By Richard Koch, CPA
Director of Quality Control at Gray, Gray & Gray
Many small businesses – particularly microcaps – undertake financing in the form of convertible debt and convertible preferred stock, as they may not qualify for a traditional bank term loan and line of credit. These microcaps may frequently engage in transactions involving their own securities to raise funds or pay for goods and/or services due to limited cash reserves.
But accounting for financial instruments with characteristics of liabilities and equity have typically involved complexities that can contribute to multiple financial statement restatements and confusion among users. Thankfully, relief is on the way, in the form of more clear-cut guidance from the Financial Accounting Standards Board (FASB).
In August 2020, FASB issued Accounting Standards Update No. 2020-06, “Accounting for Convertible Instruments and Contracts in an Entity’s Own Equity.” The update amends two previous updates concerning “Debt-Debt with Conversion and Other Options” and “Derivatives and Hedging – Contracts in Entity’s Own Equity.”
For convertible instruments, FASB decided to reduce the number of accounting models for convertible debt instruments and convertible preferred stock. Current guidance provides for five accounting models for convertible debt instruments – the traditional convertible debt model that recognizes a convertible debt instrument as a single debt instrument – and four other models under different measurement guidance requiring the convertible debt instrument be separated into a debt component and an equity or a derivative component. Convertible preferred stock also is required to be assessed under similar models.
In response to the feedback received from users, FASB has simplified the accounting for convertible instruments by removing certain separation models. Under ASU No. 2020-06, the embedded conversion features will no longer be separated from the host contract for convertible instruments with conversion features that are not required to be accounted for as derivatives. Consequently, a convertible debt instrument will be accounted for as a single liability measured at its amortized cost, while a convertible preferred stock will be accounted for as a single equity instrument measured at its historical cost (as long as no other features require bifurcation and recognition as derivatives).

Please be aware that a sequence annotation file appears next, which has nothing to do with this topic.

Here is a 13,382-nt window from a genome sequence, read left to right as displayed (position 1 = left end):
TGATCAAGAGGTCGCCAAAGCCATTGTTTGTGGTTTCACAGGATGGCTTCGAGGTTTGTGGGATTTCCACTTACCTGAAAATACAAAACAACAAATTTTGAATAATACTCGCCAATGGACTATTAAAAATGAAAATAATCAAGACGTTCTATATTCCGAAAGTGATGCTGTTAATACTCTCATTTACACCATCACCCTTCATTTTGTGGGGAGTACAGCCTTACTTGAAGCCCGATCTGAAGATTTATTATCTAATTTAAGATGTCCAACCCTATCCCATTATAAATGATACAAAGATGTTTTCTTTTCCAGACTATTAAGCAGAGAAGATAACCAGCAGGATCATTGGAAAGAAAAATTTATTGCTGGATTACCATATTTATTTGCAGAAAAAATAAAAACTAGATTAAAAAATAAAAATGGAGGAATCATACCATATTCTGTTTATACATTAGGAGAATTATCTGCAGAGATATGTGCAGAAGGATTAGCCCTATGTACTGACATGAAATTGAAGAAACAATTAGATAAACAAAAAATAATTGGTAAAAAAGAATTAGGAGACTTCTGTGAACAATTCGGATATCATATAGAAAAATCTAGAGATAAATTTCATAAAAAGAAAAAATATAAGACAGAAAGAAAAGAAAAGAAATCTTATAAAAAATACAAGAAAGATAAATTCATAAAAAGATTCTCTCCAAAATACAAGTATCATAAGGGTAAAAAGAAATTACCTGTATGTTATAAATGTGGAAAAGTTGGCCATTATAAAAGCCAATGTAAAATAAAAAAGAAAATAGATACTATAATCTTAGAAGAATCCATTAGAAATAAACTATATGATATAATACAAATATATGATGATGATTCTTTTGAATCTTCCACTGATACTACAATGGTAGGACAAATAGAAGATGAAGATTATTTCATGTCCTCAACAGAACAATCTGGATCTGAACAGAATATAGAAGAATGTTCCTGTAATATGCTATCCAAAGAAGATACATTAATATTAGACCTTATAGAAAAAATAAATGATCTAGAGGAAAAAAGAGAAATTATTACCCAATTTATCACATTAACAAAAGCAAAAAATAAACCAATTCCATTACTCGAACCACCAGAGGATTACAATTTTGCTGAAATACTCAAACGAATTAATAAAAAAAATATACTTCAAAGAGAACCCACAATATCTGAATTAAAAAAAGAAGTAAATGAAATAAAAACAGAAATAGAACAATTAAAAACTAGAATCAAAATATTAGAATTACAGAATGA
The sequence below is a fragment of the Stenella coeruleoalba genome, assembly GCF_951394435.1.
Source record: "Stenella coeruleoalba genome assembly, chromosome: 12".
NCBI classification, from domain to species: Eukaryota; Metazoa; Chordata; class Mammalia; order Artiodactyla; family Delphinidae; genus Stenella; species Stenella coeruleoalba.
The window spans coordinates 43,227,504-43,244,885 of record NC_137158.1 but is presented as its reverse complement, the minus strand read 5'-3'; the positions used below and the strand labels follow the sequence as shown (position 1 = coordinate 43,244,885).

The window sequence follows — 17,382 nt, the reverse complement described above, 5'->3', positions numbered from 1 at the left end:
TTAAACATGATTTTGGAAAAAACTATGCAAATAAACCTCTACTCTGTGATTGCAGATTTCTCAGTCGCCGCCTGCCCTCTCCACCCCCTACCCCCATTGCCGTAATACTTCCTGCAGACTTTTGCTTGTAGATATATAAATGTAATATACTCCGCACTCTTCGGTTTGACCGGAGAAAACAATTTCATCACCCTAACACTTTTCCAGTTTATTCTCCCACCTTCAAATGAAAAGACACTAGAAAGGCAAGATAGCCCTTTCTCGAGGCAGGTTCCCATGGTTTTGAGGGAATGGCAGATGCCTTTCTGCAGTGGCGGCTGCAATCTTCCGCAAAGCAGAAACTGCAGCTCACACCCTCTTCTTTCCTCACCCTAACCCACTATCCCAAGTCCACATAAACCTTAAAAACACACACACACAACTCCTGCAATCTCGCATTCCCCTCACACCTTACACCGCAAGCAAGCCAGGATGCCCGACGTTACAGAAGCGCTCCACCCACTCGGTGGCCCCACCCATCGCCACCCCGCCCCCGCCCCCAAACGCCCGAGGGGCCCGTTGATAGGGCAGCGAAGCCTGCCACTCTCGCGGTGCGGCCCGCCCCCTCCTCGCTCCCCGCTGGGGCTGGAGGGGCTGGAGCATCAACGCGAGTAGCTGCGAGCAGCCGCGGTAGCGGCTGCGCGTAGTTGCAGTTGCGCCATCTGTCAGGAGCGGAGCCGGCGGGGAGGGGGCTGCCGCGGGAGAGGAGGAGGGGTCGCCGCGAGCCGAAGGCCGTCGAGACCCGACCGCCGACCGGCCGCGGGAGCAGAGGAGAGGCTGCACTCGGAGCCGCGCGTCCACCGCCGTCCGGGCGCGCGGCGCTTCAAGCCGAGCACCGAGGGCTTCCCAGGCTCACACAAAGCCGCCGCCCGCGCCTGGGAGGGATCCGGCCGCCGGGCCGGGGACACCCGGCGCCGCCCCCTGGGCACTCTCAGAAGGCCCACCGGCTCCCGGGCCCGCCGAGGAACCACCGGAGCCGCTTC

FASB also increased information transparency by making amendments which expand disclosures of convertible instruments.
Derivatives Scope Exception for Contracts in an Entity’s Own Equity
Under current guidance regarding contracts in an entity’s own equity, an entity must determine whether a contract qualifies for a scope exception from derivative accounting. The scope exception includes two criteria: (1) the contract is indexed to an entity’s own stock; and (2) the contract is equity classified. If both of these criteria are not met, the contract must be recognized as an asset or liability. The current guidance includes seven conditions for performing an assessment of the settlement criterion.
The amendments in ASU No. 2020-06 remove settlement in unregistered shares, collateral, and shareholder rights from the settlement guidance; in addition to providing scope clarifications and the addition of a few requirements.
Earnings Per Share (“EPS”)
FASB believes the above amendments improve the consistency of the EPS calculations by aligning the diluted EPS calculation for convertible instruments by requiring an entity to use the “if-converted” method. The treasury stock method should no longer be used to calculate diluted EPS for convertible instruments. FASB also added a few other requirements and clarifications.
Effective Dates and Transition
ASU No. 2020-06 is effective for SEC filers (excluding smaller reporting companies) for fiscal years beginning after December 15, 2021, including interim periods within those fiscal years. For all other entities, the amendments are effective for fiscal years beginning after December 15, 2023, including interim periods within those fiscal years. Early adoption is permitted, but no earlier than fiscal years beginning after December 15, 2020, including interim periods within those fiscal years. This new guidance should be adopted at the beginning of an entity’s fiscal year.
Entities may adopt the guidance through either a modified retrospective method of transition or a fully retrospective method of transition. In applying the modified retrospective method, entities should apply the guidance to transactions outstanding as of the beginning of the fiscal year in which the amendments are adopted. Transactions that were settled (or expired) during prior reporting periods are unaffected. The cumulative effect of the change should be recognized as an adjustment to the opening balance of retained earnings at the date of adoption. If an entity elects the fully retrospective method of transition, the cumulative effect of the change should be recognized as an adjustment to the opening balance of retained earnings in the first comparative period presented.
If you have questions regarding the early adoption of ASU No. 2020-06, please contact me at (781) 407-0300, or via e-mail at email@example.com.